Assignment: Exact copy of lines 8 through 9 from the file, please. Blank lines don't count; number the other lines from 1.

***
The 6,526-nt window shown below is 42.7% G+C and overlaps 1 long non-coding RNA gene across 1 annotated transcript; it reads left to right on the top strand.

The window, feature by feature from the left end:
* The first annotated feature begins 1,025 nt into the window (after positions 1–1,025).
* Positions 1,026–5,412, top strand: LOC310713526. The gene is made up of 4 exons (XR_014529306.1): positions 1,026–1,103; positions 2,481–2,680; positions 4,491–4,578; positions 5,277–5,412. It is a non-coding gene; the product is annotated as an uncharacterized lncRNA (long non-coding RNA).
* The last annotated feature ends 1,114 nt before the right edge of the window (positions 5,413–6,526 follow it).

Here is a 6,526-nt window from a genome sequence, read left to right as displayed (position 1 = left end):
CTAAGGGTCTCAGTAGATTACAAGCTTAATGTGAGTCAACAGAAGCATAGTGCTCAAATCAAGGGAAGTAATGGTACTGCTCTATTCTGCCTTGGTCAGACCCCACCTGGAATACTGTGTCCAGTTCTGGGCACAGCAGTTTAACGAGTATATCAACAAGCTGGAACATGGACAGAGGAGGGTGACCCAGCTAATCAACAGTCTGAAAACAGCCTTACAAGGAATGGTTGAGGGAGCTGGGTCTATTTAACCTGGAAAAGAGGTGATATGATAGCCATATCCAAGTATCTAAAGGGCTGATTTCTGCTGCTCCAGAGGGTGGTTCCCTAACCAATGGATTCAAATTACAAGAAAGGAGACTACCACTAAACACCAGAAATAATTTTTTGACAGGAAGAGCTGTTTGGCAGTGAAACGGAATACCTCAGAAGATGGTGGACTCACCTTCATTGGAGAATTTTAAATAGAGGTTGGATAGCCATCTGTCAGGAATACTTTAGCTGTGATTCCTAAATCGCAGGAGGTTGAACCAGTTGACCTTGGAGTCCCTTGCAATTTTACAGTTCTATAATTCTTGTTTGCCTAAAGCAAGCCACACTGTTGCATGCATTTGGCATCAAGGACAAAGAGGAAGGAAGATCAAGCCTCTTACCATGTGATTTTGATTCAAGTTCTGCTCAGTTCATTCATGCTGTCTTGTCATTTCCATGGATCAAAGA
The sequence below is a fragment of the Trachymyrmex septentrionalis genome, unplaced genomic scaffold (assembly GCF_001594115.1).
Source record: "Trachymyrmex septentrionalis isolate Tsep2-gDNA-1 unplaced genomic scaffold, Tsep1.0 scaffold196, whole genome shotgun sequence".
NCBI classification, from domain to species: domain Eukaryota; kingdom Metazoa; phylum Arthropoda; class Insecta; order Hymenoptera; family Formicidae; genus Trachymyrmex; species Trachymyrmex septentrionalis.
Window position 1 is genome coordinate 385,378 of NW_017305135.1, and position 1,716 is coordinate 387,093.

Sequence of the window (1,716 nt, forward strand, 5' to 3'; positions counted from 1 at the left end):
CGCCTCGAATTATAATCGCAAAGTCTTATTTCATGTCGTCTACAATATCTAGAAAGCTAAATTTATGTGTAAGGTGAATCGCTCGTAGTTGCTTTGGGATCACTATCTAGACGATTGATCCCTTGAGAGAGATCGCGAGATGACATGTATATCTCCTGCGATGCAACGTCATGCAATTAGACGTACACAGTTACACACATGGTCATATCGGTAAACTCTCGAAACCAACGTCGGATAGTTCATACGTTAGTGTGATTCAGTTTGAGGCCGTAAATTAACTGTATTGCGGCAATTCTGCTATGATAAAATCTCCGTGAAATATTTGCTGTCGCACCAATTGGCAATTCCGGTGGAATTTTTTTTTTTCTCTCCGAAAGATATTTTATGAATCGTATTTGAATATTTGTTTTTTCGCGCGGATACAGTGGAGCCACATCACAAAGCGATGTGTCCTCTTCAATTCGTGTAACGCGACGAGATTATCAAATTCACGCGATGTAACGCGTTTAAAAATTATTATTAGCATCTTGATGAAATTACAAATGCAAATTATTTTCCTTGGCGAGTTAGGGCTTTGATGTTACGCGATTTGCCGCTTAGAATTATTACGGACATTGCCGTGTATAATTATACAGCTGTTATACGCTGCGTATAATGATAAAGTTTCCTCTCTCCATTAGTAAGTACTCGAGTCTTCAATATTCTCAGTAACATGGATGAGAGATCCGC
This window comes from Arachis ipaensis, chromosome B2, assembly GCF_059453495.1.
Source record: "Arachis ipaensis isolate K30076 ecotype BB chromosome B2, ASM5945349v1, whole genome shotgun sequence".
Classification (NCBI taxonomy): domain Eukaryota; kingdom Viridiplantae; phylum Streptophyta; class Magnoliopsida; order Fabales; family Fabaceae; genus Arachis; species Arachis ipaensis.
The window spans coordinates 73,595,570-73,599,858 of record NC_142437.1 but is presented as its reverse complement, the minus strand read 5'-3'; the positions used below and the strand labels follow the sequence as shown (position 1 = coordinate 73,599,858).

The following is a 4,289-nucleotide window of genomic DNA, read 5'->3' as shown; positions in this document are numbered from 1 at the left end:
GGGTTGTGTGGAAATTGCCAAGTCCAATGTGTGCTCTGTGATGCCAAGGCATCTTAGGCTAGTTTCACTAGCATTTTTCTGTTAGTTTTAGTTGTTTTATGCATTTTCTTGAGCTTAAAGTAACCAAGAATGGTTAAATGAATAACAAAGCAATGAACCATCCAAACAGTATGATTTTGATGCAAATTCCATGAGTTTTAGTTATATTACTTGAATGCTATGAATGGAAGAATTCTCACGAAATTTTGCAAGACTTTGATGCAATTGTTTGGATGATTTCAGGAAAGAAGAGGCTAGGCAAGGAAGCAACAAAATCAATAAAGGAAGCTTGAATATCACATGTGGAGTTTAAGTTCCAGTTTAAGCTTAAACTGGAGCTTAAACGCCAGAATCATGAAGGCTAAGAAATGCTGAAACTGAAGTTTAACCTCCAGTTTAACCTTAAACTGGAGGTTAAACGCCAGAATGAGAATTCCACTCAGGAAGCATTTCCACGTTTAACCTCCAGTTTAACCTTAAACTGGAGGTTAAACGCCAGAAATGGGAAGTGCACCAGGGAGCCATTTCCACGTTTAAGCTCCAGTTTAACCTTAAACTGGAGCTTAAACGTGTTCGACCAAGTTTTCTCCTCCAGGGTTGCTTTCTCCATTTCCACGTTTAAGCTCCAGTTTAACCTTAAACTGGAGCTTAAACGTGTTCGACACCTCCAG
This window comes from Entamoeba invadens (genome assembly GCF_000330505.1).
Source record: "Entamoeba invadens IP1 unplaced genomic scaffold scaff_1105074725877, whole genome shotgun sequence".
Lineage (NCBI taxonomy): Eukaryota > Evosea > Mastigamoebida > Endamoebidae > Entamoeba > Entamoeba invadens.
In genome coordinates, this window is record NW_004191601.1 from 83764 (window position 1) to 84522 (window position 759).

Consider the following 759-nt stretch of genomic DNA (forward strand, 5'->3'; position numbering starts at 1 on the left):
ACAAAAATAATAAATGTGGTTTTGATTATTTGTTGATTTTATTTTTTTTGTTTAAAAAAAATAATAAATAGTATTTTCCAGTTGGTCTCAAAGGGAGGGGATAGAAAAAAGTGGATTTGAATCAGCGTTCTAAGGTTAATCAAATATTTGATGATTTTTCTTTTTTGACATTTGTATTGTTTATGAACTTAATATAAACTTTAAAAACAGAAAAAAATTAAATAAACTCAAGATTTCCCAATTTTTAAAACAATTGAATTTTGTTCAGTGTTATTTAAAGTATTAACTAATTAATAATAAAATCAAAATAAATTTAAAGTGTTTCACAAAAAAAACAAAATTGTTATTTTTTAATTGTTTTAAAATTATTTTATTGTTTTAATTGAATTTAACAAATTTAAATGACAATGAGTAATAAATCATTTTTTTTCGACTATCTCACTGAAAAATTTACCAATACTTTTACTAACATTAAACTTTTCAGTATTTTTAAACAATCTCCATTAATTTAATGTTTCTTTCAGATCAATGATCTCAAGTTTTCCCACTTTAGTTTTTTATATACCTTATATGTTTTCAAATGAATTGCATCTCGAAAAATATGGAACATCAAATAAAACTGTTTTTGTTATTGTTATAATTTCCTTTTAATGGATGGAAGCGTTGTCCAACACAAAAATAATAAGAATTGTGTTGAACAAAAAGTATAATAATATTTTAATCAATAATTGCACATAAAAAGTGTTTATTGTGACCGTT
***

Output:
The sequence below is a fragment of the Trachymyrmex septentrionalis genome, unplaced genomic scaffold (assembly GCF_001594115.1).
Source record: "Trachymyrmex septentrionalis isolate Tsep2-gDNA-1 unplaced genomic scaffold, Tsep1.0 scaffold196, whole genome shotgun sequence".